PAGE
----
Beach has two young sons, Noah and Luke, who live with his first wife in Ottawa. In order to be close to them, the actor likes to keep a home base near the nation's capital. When he and wife Tara Mason decided to move, however, they searched from Merrickville to Manotick to find the perfect property. The house nestled among cedars at the end of a long, private drive in Kemptville was the obvious choice for the pair, who love to entertain on weekends.
"We want this to be a retreat for our friends," Beach explained in this interview as he conducted a grand tour of his new home. The guest room features a view of the swimming pool on one side, and the mature forest in back. A black-and-white movie poster of Beach as the elderly Dr. Charles Eastman (Bury My Heart at Wounded Knee) decorates the wall.
The basement will eventually be sound-proofed and turned into a recording studio for Beach's other passion: music. He has played guitar and drums since his younger days, and has already become a regular at the guitar store in his new neighbourhood.
The garage houses his-and-hers all-terrain vehicles, for touring along paths through the bush. Beach points out where he plans to build a treehouse complex for his sons, complete with a hanging footbridge between the individual units.
Page 1 of 2Beach's own childhood was less than idyllic. Born on the Dog Creek Indian Reservation in Manitoba, Beach lost his parents in separate tragic accidents when he was eight. The young lad and his brothers were sent to live with relatives in Winnipeg.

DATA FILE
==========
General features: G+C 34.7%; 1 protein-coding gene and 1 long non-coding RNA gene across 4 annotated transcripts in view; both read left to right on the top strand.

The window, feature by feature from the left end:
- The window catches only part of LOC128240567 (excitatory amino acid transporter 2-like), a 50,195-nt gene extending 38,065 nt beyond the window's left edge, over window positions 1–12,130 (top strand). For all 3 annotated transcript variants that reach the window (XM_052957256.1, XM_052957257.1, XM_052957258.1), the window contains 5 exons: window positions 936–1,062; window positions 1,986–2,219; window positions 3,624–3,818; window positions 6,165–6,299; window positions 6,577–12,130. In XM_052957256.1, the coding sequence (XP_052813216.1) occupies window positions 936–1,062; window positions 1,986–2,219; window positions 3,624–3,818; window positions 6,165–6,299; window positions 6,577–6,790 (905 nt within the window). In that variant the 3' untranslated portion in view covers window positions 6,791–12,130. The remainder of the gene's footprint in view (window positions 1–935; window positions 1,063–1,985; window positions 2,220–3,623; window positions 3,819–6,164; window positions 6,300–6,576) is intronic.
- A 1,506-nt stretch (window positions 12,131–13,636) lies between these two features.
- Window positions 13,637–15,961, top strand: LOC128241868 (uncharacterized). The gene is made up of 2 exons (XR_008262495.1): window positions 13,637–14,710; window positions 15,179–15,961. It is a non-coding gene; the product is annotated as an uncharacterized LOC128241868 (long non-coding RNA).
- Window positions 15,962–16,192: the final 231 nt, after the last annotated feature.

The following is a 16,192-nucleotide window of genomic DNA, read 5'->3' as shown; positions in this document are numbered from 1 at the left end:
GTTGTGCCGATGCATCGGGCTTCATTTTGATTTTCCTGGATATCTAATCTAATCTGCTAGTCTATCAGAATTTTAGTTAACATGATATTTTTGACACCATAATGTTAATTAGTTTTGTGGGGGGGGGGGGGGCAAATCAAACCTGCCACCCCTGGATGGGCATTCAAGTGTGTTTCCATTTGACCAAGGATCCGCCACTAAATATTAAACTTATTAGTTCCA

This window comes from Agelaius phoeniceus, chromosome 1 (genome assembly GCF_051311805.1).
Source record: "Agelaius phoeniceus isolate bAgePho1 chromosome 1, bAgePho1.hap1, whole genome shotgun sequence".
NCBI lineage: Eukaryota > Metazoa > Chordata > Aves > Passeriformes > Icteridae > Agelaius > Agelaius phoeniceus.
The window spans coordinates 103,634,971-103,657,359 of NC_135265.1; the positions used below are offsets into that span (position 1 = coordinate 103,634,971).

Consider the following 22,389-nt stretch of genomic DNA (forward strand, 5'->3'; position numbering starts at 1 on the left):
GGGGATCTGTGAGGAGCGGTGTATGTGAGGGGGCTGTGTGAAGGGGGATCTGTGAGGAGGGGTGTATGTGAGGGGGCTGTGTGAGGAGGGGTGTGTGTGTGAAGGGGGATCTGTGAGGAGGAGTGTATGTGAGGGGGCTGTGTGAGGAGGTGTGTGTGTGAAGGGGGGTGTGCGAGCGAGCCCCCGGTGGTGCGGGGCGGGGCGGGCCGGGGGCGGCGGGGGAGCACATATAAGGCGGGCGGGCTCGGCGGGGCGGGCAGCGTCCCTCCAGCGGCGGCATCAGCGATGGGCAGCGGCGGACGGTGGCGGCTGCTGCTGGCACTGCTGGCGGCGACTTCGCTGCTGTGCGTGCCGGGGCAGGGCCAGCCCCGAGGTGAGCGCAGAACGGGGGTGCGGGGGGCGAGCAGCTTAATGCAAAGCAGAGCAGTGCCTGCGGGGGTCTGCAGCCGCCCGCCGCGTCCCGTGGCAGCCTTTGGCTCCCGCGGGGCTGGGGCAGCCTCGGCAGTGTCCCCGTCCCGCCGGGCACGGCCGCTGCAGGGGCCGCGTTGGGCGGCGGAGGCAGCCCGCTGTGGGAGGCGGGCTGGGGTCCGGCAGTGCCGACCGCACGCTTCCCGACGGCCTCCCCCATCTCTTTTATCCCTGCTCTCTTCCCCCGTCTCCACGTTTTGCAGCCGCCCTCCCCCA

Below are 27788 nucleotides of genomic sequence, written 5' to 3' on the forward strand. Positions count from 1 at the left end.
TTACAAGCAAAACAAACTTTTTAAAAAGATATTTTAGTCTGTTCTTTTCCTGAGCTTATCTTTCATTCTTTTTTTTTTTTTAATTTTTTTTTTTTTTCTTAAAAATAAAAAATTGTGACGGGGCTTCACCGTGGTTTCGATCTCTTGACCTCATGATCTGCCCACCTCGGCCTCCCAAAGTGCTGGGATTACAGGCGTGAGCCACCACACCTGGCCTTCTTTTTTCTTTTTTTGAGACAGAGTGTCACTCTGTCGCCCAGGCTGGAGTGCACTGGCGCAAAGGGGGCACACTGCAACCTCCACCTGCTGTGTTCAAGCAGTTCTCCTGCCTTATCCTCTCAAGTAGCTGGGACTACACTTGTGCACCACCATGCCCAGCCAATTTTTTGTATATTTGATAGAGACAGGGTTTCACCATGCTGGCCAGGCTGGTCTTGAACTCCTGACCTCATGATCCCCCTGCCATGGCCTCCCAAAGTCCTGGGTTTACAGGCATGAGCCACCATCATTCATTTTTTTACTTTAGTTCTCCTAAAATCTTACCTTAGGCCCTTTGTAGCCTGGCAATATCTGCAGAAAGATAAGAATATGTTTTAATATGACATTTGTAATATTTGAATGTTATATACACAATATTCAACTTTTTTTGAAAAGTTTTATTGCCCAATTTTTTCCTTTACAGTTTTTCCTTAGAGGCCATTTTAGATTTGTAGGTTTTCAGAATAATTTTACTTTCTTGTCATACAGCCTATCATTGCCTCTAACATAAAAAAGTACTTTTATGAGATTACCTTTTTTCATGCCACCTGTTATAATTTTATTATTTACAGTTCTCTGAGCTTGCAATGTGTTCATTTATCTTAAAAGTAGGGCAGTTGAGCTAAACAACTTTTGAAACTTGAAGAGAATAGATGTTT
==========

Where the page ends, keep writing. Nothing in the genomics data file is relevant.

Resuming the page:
A few years later, in high school drama classes, Beach realized he had a talent for acting. He began performing in local theatre, and at age 18 won a role in a television miniseries, Lost in the Barrens. In subsequent years, his theatre work continued while he performed guest roles on TV shows like Walker, Texas Ranger and Touched by an Angel.
Becoming a regular member of the cast of North of 60 made Beach a familiar face in living rooms across the country. Soon, Hollywood began to notice the young actor's obvious talent, and Beach's movie career began.
But his roots on the reservation hold fast to this rising star. Beach is involved with the National Aboriginal Achievement Foundation, acting as host of their annual awards ceremony for the performing arts. Keenly aware that there are few aboriginal actors in the market, Beach says that he would like to see more opportunities for young natives with an interest in acting. "It's time for the stories of Indians to be told by their own people," he says.
Beach returned to Dog Creek and ran for Chief a while back but, as his wife points out, it may be that he has a stronger voice for his people on the outside of the reservation, in his public life as a celebrity. For now, Beach knows where home is. It's a little piece of heaven 30 minutes south of Ottawa.
Page 2 of 2
Do you love Canada? Read our Cross-Canadian Travel Guide.